“Enough!” Is a cry of exasperation. I’ve shouted ‘Stop’ using the same emotion. There is so much discord, trauma and catastrophe in the world right now that I’m surprised someone hasn’t used Enough as a label for a social activist, environmental justice or political reform movement. I picture vast numbers of people all wearing red Enough! T-shirts, faces boiling mad, voices yelling through loud speakers. That will fix things.
Enough is a word with a selfish root. We say it when things aren’t going our way. We say it to make bad things go away. We ask it when we are questioning our worthiness or competence: “Am I doing enough?” Or “Have I done enough?” Or “Am I enough for you?” In discussions we have with ourselves or with others we hopefully can reach a point to acknowledge our understanding by saying, “Fair Enough.”
I’ve rarely felt ambitious. A peaceful life of satisfying activity shared with others feels enough for me. I’ll admit there has been a few times when I have hung on tenaciously to a goal. The grasp of that brass ring might have been the only thing sufficient to get me off the scent. And yet I rarely have found myself so fixated that I refused to listen to another person’s counsel. I’ve met people who are always wondering if they will ever have enough material things, enough space or time or even enough peace of mind. The accumulation of things, medals, memories has never been an aim of mine. The journey is what counts. But some must continue to strive, to master, even to conquer, while missing out on what’s right in front of them.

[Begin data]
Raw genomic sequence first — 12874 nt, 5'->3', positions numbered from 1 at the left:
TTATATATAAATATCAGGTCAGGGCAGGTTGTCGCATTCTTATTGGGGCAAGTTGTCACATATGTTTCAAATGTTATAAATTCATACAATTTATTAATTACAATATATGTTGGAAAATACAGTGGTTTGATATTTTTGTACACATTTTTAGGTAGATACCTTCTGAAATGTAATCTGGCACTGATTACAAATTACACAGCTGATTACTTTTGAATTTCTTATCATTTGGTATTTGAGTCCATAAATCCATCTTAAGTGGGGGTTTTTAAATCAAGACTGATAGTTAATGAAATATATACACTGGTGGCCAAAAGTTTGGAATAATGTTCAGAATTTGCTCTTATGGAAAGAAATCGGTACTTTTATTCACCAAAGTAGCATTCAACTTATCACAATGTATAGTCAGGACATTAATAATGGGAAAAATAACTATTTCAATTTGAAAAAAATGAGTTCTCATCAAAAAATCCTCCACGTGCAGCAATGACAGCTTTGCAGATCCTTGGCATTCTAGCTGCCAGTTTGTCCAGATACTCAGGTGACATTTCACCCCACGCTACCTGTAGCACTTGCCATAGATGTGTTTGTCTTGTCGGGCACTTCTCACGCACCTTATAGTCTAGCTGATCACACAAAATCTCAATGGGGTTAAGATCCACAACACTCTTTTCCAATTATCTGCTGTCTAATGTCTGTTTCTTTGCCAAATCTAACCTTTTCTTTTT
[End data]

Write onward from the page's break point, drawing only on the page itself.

I usually feel uncomfortable in times when abundance is the focus: Decadence diminishes delight. Christmas particularly is a conflict of interest, especially being part of a collective family scene where wrapping paper is strewn about the floor as participants tear into their gifts with wild abandon. There is stress related to the value of the gift in the context of the giver. Thoughts of fairness, have I spent enough, or will the recipient feel the presents were adequate to the occasion, all do a balancing act in my mind. It’s a display of consumption that messes with the joy of giving and receiving for me and each time I hope that I can muster enough patience and grace to be present.
We do many things hoping they will be enough. On retirement, many wonder if they have left a legacy, if they accomplished what they had set out to do. My wife feels this everyday as she cares for her aging parents. I feel her actions are a reminder of the importance of sacrifice; ‘a far, far better thing that I do, than I have ever done before’. Charles Dickens often described his characters, young or old, as being in a state of grace when they put another’s needs ahead of their own. Oliver was clearly needy, while Scrooge was greedy.